Apart from Nord Stream, Russia has been planning another pipeline, South Stream, which is a direct competitor to Nabucco and is expected to ship 63 billion cubic meters of Russian gas through the Black Sea to Bulgaria from 2015. The project made significant headway last month when Gazprom (50%) secured support from EU energy giants Eni (20%), Wintershall AG (15%) and EdF (15%) through the signing of a shareholder agreement.

Both projects serve to diversify Gazprom’s export routes to the EU while circumventing transit countries like Ukraine, through which about 75% of Russian gas exports currently flow.

Antitrust probe

However, while things seem to be going Gazprom’s way, the growing imbalance in the EU-Russian energy partnership may only favour Russia for a short time period. In fact, it will ultimately prove to be detrimental for both sides due to a number of reasons.

First, these developments have augmented European concerns about an over-dependence on Russian gas, which recently manifested itself in an EU antitrust probe that resulted in the raiding of

If these trends continue Russia may in the longer term lose a substantial part of its European oil and gas export revenues 
several Gazprom subsidiaries in Europe, including Gazprom Germania and the Czech Republic’s Vemex, among others. The EU is already seeking alternatives to Russian gas as evidenced by the expansion of renewable energy capacity in Germany, the exploration of unconventional shale gas in Poland and elsewhere, and, according to figures from Hydrocarbon World, the rapid increase of the share of LNG in Europe’s gas supply from some 7 percent in 2000 to 16.5 percent in 2010. Clearly, if these trends continue Russia may in the longer term lose a substantial part of its European oil and gas export revenues. Since these currently comprise some 40 percent of Russian public funds, this could have great repercussions for the Russian government.

But for Europe, too, policies to reduce dependence on Russian gas involve heavy costs. They entail spending of additional public funds on more expensive renewable and alternative energy projects at a time of internal financial turmoil and uncertainty. In addition, the EU may have to deal with a tightening of gas markets over the short- to medium-term due to higher Japanese LNG demand following Fukushima, political unrest in the Middle East, and declining North Sea gas production.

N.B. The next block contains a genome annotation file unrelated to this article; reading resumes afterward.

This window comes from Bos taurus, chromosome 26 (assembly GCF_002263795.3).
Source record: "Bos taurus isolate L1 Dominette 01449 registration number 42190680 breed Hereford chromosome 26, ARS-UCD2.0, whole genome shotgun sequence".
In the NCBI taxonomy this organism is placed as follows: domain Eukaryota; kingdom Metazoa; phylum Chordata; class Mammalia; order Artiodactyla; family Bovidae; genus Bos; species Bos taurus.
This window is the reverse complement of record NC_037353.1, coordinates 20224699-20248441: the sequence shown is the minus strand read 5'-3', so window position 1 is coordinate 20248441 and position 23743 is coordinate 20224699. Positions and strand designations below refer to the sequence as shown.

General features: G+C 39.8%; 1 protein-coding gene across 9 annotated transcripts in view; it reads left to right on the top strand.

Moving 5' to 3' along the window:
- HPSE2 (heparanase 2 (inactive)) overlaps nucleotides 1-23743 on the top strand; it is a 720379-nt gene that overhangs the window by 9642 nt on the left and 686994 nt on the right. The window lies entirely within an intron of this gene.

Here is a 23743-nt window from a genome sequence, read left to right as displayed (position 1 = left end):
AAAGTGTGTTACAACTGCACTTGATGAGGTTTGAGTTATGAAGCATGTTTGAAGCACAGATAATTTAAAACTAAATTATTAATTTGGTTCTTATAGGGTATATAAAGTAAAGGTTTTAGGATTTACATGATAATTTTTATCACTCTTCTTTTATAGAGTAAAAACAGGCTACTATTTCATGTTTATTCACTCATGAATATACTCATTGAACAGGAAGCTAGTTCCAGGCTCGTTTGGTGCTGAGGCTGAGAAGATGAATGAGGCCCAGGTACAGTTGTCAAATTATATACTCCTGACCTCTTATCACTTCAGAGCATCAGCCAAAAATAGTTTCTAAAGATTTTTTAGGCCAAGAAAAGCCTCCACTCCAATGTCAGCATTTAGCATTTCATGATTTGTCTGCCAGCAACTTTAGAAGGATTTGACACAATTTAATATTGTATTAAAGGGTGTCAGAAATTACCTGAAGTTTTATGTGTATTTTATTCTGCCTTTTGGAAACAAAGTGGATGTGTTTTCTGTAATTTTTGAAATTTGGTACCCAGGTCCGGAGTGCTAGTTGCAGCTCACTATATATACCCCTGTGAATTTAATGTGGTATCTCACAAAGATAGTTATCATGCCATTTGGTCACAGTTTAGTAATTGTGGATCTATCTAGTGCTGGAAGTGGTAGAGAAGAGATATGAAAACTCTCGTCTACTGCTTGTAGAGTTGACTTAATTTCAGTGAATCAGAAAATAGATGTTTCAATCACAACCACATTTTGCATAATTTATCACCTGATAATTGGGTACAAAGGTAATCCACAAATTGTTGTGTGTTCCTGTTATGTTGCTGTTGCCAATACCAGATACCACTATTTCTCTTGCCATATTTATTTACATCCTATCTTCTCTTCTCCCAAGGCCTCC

Second, Russia’s costly projects abroad are diverting valuable capital away from its own domestic energy sector, which is plagued by inefficiency and an aging infrastructure. Russian energy consumption per capita is twice as high as the world average due to the subsidization of domestic gas,

Moscow should revamp its restrictive and opaque investment climate and ensure greater market certainty to attract the foreign capital needed for the modernization of its domestic energy sector 
antiquated industrial factories, and buildings lacking modern thermal insulation. What is more, its three major gas fields in Western Siberia, which constitute about three quarters of Russia’s total gas production, are more than halfway depleted. New gas fields have been discovered, but they are difficult to exploit and are far removed from Russia’s export markets and existing pipeline infrastructure. Tapping these reserves will require substantial capital and advanced technology which Gazprom currently does not have.

The underinvestment in Russia’s domestic energy infrastructure and enormous waste of natural resources will ultimately translate into less available gas supplies for exports and, consequently, lower revenues.

Monopolistic activity

So how could the frictions between Russia and the EU be resolved? A solution would be to establish a more sustainable form of competition based on mutual investments.